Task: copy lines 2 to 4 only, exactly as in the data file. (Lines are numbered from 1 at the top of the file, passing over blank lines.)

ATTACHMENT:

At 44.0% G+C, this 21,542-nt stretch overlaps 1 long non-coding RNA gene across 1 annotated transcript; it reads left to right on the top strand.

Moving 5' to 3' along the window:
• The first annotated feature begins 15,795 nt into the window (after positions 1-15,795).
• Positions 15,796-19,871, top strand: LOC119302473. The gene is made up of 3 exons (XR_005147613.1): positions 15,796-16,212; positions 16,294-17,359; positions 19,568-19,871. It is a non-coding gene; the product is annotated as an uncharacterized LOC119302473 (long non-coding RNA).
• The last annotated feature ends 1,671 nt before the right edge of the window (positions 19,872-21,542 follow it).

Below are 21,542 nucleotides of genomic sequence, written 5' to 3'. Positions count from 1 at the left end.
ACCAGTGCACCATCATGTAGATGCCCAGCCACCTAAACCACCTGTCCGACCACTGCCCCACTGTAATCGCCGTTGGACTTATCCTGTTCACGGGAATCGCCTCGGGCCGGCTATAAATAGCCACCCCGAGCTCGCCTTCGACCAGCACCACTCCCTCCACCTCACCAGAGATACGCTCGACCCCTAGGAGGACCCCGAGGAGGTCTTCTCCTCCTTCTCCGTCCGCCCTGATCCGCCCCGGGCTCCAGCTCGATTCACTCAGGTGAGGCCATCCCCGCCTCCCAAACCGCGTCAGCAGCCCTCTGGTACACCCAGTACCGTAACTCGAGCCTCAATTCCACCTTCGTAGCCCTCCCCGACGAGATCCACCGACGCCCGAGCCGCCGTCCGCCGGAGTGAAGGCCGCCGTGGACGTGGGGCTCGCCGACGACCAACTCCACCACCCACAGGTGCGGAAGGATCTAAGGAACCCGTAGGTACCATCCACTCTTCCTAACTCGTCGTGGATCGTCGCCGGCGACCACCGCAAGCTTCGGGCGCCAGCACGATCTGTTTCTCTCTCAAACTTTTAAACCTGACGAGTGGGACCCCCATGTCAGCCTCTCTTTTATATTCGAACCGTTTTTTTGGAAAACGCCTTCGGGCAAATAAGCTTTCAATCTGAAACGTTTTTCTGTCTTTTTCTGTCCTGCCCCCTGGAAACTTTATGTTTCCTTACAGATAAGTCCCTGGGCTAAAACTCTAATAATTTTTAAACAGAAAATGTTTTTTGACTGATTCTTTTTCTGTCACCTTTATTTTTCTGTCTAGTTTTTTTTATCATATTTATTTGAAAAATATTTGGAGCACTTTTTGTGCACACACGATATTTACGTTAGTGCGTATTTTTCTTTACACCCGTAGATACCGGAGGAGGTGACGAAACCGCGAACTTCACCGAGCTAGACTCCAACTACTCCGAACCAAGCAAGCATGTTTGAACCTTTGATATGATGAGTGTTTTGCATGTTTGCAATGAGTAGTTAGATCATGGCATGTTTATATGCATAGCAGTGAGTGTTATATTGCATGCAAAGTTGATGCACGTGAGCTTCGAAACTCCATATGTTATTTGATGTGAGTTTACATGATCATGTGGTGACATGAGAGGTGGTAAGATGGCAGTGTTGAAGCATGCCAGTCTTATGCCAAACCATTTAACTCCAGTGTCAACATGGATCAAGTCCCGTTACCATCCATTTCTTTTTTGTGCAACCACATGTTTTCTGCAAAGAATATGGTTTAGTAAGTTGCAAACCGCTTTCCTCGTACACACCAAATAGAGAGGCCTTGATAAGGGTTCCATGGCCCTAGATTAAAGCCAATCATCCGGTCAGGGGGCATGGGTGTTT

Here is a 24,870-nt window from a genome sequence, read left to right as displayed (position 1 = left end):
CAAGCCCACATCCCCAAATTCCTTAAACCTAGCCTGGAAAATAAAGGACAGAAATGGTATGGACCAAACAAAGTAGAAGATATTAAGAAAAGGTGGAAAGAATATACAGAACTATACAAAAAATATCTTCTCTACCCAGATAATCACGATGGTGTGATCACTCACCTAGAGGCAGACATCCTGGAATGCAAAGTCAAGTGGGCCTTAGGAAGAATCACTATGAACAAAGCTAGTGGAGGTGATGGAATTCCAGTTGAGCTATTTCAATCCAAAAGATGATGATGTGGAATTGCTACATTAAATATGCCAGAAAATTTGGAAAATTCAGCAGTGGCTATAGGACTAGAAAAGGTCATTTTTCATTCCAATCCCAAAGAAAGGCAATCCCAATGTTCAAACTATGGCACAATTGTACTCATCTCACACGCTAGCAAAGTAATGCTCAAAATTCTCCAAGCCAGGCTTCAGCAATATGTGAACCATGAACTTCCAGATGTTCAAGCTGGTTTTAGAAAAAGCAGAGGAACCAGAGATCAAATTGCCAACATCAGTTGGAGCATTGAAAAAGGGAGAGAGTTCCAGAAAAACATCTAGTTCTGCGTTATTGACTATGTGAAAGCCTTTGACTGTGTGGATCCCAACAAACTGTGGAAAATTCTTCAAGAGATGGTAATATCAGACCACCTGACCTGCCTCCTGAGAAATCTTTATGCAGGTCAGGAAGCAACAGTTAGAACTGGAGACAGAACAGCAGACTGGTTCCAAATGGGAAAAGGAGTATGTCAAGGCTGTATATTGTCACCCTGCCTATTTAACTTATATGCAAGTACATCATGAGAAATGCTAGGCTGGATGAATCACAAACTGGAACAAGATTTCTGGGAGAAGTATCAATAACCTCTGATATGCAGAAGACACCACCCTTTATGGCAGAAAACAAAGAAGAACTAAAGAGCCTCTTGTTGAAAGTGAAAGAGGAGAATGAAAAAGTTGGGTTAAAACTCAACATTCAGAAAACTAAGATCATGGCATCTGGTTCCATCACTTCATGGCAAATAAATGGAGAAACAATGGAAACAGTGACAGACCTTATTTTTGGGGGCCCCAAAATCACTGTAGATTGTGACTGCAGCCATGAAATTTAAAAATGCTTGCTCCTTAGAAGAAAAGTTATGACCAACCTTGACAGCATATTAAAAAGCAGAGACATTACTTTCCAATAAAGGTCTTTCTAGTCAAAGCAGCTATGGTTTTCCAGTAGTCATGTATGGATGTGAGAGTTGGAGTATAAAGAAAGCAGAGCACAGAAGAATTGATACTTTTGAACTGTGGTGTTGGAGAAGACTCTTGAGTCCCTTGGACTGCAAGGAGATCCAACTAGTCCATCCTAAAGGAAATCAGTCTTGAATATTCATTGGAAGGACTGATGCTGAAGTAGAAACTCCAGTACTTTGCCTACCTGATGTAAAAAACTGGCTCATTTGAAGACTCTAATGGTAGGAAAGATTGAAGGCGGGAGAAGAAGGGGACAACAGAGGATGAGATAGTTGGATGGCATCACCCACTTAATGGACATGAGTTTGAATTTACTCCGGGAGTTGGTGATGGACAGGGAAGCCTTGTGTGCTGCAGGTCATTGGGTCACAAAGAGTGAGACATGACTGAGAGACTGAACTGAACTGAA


Moving 5' to 3' along the window:
• The first annotated feature begins 15,795 nt into the window (after positions 1-15,795).
• Positions 15,796-19,871, top strand: LOC119302473. The gene is made up of 3 exons (XR_005147613.1): positions 15,796-16,212; positions 16,294-17,359; positions 19,568-19,871. It is a non-coding gene; the product is annotated as an uncharacterized LOC119302473 (long non-coding RNA).